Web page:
By Katelyn Anne | TV | November 26, 2010 |
By Katelyn Anne | TV | November 26, 2010 |
Sometimes “Glee” surprises the hell out of me. I suppose it shouldn’t be unexpected, since the show holds no regard for consistency in themes or quality, but this episode, with a big name guest star and a wedding had all the makings of a big fat gimmick, but rather than just take the whole thing over the top (because there were some big over the top moments) the story had more heart than you could shake a bouquet at.
The big issue for the episode was not the wedding, which was completely breezed over, but Kurt’s continued tormenting from Karofsky. But it’s beyond tormenting, Karofsky threatened Kurt the week before and has left Kurt terrified ever since. The episode started off with a bubbly engagement announcement and then shortly after had one of the creepiest stalker moments this side of a “Law and Order: SVU” episode. Karofsky taking the cake topper was the most unsettling moment so far if only because it made it more obvious that he’s exhibiting predator behavior; which puts Kurt in an even more harrowing position since Karofsky has no problem indulging in his violent tendencies. The situation is made worse by the fact that Kurt, after being shoved, asks the administration for some help. Will finally tries to help, but seems resigned when Sue tells him there’s nothing that the school can do. This is where Sue proves herself to be a consistently better educator than Will, despite the fact that there is legally nothing she can do, it’s clear that she cares and wishes she could do more, but like so many frustrated educators she is stuck behind red tape. However, when it’s revealed that Karofsky threatened to kill Kurt, Sue takes action and kicks him out, which is later overturned. The school board’s appeal then leads to Kurt transferring schools, even though Sue has left the principal position in protest of the board’s decision.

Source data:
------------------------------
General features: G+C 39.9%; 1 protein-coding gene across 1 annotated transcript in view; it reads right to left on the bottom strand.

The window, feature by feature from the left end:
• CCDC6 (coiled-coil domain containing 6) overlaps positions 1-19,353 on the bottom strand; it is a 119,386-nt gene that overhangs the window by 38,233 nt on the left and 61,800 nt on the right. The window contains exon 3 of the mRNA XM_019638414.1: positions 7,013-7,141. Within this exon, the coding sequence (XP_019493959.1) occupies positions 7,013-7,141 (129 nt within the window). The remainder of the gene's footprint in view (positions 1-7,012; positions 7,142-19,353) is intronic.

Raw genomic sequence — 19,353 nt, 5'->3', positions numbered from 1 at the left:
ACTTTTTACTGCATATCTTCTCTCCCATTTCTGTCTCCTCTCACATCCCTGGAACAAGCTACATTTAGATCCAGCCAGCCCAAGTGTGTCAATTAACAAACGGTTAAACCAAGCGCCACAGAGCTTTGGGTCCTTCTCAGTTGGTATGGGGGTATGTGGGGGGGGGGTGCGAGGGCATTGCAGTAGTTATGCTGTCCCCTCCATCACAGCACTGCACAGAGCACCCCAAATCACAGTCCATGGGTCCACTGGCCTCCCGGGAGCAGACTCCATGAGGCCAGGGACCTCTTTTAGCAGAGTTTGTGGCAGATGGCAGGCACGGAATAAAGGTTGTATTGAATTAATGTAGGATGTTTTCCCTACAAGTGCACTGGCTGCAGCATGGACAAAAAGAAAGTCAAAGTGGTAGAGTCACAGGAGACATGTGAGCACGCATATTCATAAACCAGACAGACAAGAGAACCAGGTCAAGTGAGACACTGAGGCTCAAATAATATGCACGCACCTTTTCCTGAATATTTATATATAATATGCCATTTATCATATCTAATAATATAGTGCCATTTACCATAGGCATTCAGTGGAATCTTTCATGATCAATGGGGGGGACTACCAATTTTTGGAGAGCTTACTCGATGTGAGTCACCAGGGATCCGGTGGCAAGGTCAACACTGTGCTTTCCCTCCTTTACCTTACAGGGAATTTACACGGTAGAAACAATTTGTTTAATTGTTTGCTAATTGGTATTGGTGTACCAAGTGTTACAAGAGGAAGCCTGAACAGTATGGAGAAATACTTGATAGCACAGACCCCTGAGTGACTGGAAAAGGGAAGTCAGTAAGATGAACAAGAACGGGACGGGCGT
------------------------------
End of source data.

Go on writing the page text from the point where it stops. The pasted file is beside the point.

Kurt leaving the school was almost a surprise since the show worked so hard to set Kurt up with a “stay strong in the face of danger” mentality. Not that I blame him for wanting to leave, or blame his parents for insisting upon it. There’s a difference between standing up to a bully and knowing when to bow out from a harmful situation. I found it interesting that Sue started off more relaxed about the Karofsky situation until she knew there were serious threats being made. Teasing happens all the time and it can be considered a character building experience, but threatening, violence and harassment are beyond the normal schoolyard shenanigans, it’s dangerous and completely uncalled for and Sue was right to take immediate action. The school board does not have a zero tolerance policy for harassment, though, and it’s infuriating. The other side of the coin is the fact that the audience knows more about Kurt’s situation than he’s willing to reveal and you can’t help but wonder if the school would be able to help him more if they knew what was going on. Kurt is not in an easy position because of his looming threat, one that threw a dark cloud over the whole episode. I seriously doubt that the transfer will be a permanent solution to Kurt’s problem, but I do hope it’s resolved well. I don’t think I can take worrying about Kurt’s well-being any more, it is entirely too stressful.
The stress of the Kurt subplot felt jarring against the two happy weddings for the week. There isn’t much to say about the main wedding between Carole and Burt since the writers didn’t feel the need to devote that much time to it, anyway. In the span of about a week the couple went from engaged to married. Everything went off without a hitch, though and the wedding was really sweet. And Finn got to learn to be a brother to Kurt, again. I know the other glee club folks were pissed off at Finn for not standing up to Karofsky, but Finn had no idea to what extent the threats had gotten and Finn is kind of justified for not wanting to brutalize someone else. Why Sam was encouraged for more violence, I’m not sure. A character like Karofsky is only emboldened by violence and abuse, so Sam and the rest of the Glee crew should probably have found another way to go at the Karofsky problem. But since everything was resolved with a dance number at the end of a wedding, I guess it’s all ok.